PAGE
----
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Curr Opin Endocrinol Diabetes Obes. 2011 Aug;18(4):235-40. doi: 10.1097/MED.0b013e32834803ae.

2011 Update: antigen-specific therapy in type 1 diabetes.

Author information

1
Barbara Davis Center for Childhood Diabetes, University of Colorado Denver, Aurora, Colorado 80045, USA. Aaron.Michels@ucdenver.edu

Abstract

PURPOSE OF REVIEW:

To update on the clinical trials using antigen-specific therapies in autoimmune diabetes.

RECENT FINDINGS:

Type 1 diabetes is now a predictable disease with the measurement of islet autoantibodies, and the incidence is increasing dramatically. Well tolerated and effective interventions are needed to stop the underlying autoimmune destruction of insulin-producing beta cells. Beta-cell antigens, insulin and glutamic acid decarboxylase, are being used to preserve endogenous insulin production in individuals with new-onset diabetes and to prevent diabetes. The results of antigen-specific immune intervention trials are reviewed and consideration is given to future directions for inducing tolerance in type 1 diabetes.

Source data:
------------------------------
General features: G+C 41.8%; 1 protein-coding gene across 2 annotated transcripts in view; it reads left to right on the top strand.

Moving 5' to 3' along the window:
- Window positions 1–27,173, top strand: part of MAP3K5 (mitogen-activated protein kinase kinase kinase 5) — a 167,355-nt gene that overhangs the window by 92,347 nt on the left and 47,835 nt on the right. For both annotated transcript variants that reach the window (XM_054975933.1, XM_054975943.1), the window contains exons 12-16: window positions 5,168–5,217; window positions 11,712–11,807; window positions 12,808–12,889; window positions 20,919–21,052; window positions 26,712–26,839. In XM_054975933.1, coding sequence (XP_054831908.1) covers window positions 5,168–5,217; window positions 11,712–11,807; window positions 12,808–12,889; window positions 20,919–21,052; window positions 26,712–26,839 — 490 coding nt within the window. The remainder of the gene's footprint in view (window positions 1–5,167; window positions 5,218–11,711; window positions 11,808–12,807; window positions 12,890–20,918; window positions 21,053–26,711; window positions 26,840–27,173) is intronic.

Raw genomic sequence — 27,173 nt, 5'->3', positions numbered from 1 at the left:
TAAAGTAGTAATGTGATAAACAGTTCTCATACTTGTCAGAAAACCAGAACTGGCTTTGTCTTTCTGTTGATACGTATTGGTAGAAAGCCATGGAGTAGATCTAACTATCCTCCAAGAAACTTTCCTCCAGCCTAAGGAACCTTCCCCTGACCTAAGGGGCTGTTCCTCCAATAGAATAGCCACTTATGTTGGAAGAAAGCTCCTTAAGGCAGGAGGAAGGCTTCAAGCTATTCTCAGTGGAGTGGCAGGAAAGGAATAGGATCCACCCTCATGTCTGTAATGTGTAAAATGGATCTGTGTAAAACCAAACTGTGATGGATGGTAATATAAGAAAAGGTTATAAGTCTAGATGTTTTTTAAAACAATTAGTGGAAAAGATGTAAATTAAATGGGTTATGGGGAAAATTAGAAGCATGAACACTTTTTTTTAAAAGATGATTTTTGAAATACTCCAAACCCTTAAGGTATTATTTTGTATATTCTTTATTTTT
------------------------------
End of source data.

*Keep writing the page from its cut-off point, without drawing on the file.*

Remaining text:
SUMMARY:

Antigen-specific immune therapies act by enhancing regulatory T cell function, in animal models often locally and selectively in islets or pancreatic lymph nodes while inhibiting effector T cells. This therapeutic pathway provides a safe treatment to preserve beta cell function in new-onset diabetic individuals with the GAD-Alum vaccine being the most extensively studied therapy. Insulin is being used in many forms to prevent diabetes and stop the underlying autoimmune process. For the future, combination immune therapies targeting different pathways in the immune system will be needed to effectively induce sustained tolerance in type 1 diabetes.

PMID:
21844706
PMCID:
PMC4016762
DOI:
10.1097/MED.0b013e32834803ae
[Indexed for MEDLINE]
Free PMC Article
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